Pae White’s cluttered, hilltop studio in Pasadena feels like the calm after a storm. About the size of a two-car garage, it is filled with muted California sunshine and animated by the sound of White’s dog barking at gardeners working on the beautifully landscaped property, next to the wilds of Ernest E. Debs Park.
On a recent visit, White, who has an exotic, natural beauty with long, curly hair and prominent almond-shaped eyes, sat at an enormous table scattered with the evidence of a period of intense productivity. Discarded sheets of printed plastic and test strips from a digital weaver in Belgium, which she finds “compelling” because of their randomness, are heaped on the chairs and floor. Nearby is a stack of plastic boxes filled with a portion of her vast collection of Vera scarves. In the corner, a new industrial laser nudges a vintage card table. Paolo Soleri wind chimes hang overhead, and swatches of metallic paint are daubed on the windowpane behind her.
Though she makes self-deprecating jokes about the anxiety that often accompanies her creative endeavors — “I always say to myself, why do I get into this situation where I have no idea how to do this?” — it is also clear that she thrives on the risk associated with testing unproven fabrication techniques on the large-scale, high-visibility, site-specific projects that have dominated her agenda of the last few years.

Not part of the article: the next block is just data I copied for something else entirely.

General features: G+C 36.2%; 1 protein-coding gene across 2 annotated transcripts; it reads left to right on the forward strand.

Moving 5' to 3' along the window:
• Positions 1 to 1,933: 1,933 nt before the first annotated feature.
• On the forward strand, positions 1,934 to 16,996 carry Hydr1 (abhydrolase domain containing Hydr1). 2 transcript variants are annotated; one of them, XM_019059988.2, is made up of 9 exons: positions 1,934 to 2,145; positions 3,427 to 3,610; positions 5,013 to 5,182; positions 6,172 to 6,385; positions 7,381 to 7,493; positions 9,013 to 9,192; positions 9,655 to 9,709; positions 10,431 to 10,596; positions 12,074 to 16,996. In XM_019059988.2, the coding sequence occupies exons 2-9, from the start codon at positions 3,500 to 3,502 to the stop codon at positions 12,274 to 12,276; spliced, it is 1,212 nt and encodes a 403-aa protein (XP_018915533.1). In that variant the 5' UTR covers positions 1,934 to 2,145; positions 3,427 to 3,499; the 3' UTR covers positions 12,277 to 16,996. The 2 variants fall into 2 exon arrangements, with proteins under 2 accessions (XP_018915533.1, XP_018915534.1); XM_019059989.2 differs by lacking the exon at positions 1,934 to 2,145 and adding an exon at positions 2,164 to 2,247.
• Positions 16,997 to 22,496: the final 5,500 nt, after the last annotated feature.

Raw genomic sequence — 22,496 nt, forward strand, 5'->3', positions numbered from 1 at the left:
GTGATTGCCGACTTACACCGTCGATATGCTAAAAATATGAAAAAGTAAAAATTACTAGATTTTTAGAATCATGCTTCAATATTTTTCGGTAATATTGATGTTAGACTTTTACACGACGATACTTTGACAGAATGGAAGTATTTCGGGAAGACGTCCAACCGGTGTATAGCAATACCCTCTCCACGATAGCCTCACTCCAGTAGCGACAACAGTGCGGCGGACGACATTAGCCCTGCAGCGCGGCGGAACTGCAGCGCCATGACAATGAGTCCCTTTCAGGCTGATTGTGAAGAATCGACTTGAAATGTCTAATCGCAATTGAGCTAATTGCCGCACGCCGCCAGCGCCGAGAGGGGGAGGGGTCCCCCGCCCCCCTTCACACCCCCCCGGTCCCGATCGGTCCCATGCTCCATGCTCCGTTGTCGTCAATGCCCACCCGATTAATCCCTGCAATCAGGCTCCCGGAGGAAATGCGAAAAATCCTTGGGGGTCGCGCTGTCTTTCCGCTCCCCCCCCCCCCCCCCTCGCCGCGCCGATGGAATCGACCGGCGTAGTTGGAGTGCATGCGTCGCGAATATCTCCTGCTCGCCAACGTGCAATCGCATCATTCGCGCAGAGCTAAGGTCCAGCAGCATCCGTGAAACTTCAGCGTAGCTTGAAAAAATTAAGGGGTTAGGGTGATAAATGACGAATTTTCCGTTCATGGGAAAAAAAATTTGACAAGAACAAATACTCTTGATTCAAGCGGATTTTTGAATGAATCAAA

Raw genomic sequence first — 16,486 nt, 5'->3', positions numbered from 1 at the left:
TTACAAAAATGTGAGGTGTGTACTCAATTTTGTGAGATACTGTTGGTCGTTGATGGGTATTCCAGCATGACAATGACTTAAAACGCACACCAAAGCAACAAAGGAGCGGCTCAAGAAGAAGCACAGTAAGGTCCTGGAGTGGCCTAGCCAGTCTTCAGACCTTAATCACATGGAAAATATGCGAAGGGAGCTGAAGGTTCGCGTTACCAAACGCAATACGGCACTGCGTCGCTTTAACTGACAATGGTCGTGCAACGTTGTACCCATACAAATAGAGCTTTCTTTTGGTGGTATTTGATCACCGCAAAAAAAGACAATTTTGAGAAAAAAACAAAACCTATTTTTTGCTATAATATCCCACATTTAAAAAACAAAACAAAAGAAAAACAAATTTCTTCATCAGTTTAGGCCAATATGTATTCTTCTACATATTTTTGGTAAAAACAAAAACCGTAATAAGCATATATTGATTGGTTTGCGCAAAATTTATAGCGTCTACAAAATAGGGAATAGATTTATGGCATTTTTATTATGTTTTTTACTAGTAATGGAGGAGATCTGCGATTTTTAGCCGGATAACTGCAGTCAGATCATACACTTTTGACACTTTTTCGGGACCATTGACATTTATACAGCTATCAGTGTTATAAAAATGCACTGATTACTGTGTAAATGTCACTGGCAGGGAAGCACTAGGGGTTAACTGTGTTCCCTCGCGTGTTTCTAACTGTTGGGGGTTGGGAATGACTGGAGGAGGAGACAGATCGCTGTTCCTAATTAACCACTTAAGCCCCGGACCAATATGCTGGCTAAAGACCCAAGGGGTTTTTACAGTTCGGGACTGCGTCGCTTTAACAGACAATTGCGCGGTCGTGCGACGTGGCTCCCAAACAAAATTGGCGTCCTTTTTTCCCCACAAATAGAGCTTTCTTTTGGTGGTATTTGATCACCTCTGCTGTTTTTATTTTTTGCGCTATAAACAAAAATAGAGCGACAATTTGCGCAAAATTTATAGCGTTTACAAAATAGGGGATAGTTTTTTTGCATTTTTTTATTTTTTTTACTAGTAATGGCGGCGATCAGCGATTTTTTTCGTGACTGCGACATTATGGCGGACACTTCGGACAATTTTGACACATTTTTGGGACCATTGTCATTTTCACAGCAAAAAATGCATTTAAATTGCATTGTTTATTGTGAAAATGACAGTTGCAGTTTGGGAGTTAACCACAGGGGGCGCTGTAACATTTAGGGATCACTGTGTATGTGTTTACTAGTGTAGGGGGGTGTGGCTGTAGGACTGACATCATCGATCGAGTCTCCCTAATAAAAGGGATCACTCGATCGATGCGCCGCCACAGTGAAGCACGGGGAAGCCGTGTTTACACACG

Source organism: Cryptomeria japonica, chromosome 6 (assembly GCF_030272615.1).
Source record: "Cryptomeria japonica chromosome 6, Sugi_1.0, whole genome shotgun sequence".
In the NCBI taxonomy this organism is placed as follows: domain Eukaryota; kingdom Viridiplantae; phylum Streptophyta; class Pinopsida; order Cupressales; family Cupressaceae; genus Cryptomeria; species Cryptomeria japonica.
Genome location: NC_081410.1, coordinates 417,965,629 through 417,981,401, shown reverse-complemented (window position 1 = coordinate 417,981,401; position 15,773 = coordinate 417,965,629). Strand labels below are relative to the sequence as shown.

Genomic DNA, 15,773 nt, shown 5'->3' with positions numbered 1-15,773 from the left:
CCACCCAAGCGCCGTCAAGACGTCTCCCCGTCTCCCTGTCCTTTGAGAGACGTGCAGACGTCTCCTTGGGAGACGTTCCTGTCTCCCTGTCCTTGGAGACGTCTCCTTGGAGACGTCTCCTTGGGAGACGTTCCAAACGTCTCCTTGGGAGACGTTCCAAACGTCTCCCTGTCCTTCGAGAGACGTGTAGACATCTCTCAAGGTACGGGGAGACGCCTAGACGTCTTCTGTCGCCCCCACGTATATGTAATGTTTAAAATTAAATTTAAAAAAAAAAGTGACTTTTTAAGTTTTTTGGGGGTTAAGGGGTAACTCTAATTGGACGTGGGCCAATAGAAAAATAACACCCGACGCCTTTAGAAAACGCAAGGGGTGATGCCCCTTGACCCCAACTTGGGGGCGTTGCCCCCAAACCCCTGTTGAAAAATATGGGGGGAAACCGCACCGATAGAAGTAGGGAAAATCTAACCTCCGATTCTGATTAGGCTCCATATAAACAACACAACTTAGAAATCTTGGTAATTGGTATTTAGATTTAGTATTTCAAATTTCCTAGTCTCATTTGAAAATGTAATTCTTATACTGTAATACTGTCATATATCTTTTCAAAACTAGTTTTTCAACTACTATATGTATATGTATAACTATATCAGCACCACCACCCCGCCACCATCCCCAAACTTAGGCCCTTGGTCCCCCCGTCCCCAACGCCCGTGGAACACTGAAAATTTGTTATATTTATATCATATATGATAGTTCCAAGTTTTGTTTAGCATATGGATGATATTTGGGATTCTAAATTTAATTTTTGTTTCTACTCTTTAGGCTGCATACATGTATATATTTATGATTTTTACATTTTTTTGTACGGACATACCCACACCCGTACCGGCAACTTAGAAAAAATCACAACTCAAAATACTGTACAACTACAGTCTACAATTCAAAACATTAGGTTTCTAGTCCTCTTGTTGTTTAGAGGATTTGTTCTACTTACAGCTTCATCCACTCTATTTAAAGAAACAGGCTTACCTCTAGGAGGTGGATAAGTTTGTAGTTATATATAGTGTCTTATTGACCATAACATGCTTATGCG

Still, while she seems to thrive on the anxiety associated with using a high-profile commission to test unproven techniques, White fantasizes about returning to the kind of meditative process she employed when she used to make more of her work by hand.
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-- Susan Emerling
Photo: Pae White artist in her studio. Credit: Francine Orr / Los Angeles Times